Biodiversity & Development in the Andes-Amazon


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Understanding Biological and Cultural Diversity in the Andean-Amazon Region

The unique ecosystems, habitats, and species of the region are threatened by urban and peri-urban development, road installation, destructive logging, unregulated mining, and high-input agriculture. The social fabric of local communities is jeopardized by significant inequities in socioeconomic development and environmental degradation associated with these industries. Rapid and unorganized growth in the region threatens biodiversity, cultural integrity, and economic development. The goal of this program is to contribute to the baseline knowledge of biological diversity and understand the impacts of the rapidly changing demands on natural resources.

  • Semester Programs

    Biodiversity & Development in the Andes-Amazon


    This program provides students with the opportunity to study and work hands-on in the forests, fields, communities, and rivers along the elevational gradient from the Andes Mountains to the lowland Amazon rainforest. Students gain an understanding of the balance of conservation and development through examining strategies that aim to promote and protect this productive region of South America and its rich diversity of cultures.

During our first few years of programming in Peru, our staff and students will be working with local actors and other stakeholders to identify a suite of conservation and development challenges in the region. Together we will define a list of priority issues that SFS can help to address through research, and this will comprise the Center’s long-term strategic research plan.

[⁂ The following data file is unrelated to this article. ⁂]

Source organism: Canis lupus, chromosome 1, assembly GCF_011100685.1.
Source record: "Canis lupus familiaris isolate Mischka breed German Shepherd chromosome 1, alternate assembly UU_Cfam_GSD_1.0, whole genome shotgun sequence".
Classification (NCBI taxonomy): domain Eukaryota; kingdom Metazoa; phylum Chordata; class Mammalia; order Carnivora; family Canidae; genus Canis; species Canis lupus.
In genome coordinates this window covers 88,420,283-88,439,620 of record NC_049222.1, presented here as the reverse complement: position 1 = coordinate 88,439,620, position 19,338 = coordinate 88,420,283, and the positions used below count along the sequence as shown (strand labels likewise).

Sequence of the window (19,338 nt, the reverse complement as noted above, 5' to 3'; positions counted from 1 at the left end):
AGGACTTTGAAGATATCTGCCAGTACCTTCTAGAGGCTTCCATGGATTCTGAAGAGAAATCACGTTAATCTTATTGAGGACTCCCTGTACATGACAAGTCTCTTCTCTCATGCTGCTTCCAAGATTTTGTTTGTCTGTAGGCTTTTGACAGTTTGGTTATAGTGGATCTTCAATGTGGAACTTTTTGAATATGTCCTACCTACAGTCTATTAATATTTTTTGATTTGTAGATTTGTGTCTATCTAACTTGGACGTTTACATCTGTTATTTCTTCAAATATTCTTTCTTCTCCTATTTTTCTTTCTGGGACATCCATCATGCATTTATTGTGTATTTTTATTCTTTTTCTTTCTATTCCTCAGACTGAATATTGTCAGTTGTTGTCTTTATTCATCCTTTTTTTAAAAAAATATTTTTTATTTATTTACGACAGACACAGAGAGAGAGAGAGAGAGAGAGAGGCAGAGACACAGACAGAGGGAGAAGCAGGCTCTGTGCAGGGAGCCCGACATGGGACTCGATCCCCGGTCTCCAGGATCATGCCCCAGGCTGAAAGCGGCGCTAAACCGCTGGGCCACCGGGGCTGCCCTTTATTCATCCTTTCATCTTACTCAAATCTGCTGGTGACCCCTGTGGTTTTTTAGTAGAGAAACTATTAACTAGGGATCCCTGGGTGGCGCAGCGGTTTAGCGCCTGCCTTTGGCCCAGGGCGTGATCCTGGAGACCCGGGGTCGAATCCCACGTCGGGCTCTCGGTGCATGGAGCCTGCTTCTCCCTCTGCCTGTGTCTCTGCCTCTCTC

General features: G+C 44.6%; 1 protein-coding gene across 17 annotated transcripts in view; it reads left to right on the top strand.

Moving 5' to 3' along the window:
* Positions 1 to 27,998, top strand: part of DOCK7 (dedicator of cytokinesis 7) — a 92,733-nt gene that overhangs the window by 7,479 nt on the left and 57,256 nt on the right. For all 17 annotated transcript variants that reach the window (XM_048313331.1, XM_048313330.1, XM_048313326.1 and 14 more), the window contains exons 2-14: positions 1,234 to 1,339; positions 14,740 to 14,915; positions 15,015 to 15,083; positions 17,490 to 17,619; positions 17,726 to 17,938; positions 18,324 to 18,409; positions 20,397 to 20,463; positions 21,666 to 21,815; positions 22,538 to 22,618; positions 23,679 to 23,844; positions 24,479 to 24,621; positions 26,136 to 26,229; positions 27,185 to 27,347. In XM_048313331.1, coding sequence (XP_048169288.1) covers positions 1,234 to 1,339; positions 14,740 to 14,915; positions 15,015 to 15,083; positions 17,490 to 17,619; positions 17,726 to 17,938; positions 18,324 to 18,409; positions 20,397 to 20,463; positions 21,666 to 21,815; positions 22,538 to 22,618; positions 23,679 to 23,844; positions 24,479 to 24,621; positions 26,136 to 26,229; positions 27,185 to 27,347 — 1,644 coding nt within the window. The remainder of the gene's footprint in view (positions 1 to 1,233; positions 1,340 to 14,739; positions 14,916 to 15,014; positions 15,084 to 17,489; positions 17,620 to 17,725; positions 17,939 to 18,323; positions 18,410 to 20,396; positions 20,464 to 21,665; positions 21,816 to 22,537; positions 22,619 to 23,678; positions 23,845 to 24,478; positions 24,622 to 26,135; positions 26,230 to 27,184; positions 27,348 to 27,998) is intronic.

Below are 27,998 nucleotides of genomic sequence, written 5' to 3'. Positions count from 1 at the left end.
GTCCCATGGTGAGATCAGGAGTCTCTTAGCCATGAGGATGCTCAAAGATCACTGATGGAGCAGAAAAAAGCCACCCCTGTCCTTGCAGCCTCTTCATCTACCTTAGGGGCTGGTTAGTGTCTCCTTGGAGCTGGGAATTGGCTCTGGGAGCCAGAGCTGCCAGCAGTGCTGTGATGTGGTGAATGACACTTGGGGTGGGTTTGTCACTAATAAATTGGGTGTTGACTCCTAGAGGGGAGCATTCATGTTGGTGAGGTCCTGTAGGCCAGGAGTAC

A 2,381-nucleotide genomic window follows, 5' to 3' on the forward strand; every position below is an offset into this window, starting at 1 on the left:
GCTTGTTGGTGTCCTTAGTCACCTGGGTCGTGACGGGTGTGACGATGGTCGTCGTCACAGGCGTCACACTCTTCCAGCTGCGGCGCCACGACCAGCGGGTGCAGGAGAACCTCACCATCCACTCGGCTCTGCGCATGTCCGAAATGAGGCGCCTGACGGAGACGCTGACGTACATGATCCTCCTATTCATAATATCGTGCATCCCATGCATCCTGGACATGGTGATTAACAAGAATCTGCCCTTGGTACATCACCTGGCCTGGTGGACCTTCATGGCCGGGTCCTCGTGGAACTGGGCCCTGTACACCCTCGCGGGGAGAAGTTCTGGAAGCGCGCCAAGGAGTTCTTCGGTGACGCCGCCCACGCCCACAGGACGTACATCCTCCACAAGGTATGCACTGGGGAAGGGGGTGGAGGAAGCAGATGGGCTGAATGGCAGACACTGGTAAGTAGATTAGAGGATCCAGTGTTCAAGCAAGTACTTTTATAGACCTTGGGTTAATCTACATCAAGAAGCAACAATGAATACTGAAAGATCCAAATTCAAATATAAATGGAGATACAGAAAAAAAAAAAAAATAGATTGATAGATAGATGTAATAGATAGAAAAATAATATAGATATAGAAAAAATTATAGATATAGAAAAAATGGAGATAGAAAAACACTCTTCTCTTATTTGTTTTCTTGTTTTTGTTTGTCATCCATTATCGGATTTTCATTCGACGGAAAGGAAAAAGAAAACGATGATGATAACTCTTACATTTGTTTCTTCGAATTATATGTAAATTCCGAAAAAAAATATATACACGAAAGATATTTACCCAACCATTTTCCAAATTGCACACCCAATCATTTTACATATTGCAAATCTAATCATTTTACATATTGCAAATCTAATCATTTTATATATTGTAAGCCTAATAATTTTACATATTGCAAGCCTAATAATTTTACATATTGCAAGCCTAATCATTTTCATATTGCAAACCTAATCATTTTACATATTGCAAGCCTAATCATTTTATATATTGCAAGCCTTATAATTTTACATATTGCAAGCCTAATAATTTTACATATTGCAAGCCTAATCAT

Peruvians are proud of their diverse cultures and have a very strong national identity. Appreciation of food, civility, and hard work feature strongly in the local ethics. Student engagement with the local residents is supported by studies of Spanish language and a focus on understanding and observing the cultural norms and social mores in the region.

Students have opportunities to interact with our neighbors in the nearby town of Pillcopata, with its large population of Andean migrants, as well as with two rainforest indigenous communities, Huacaria and Queros. SFS facilitates community volunteer projects and social activities such as local environmental education, recycling and waste management, and teaching English.

As in all SFS programs, with the results of our research we offer data and recommendations that inform decision makers and build relationships between SFS and local stakeholders involved in biodiversity conservation and resource management.


Our Partner in Peru

Envisioning a sustainable world, an environmentally educated and responsible human population, and thriving, healthy ecosystems, SFS and Asociación para la Conservación de la Cuenca Amazónica (ACCA) have joined together in an academic and research partnership which aims to strengthen the local scientific community and inform conservation decisions. Environmental research, reciprocity with the surrounding community, and education are at the core of the SFS and ACCA collaboration.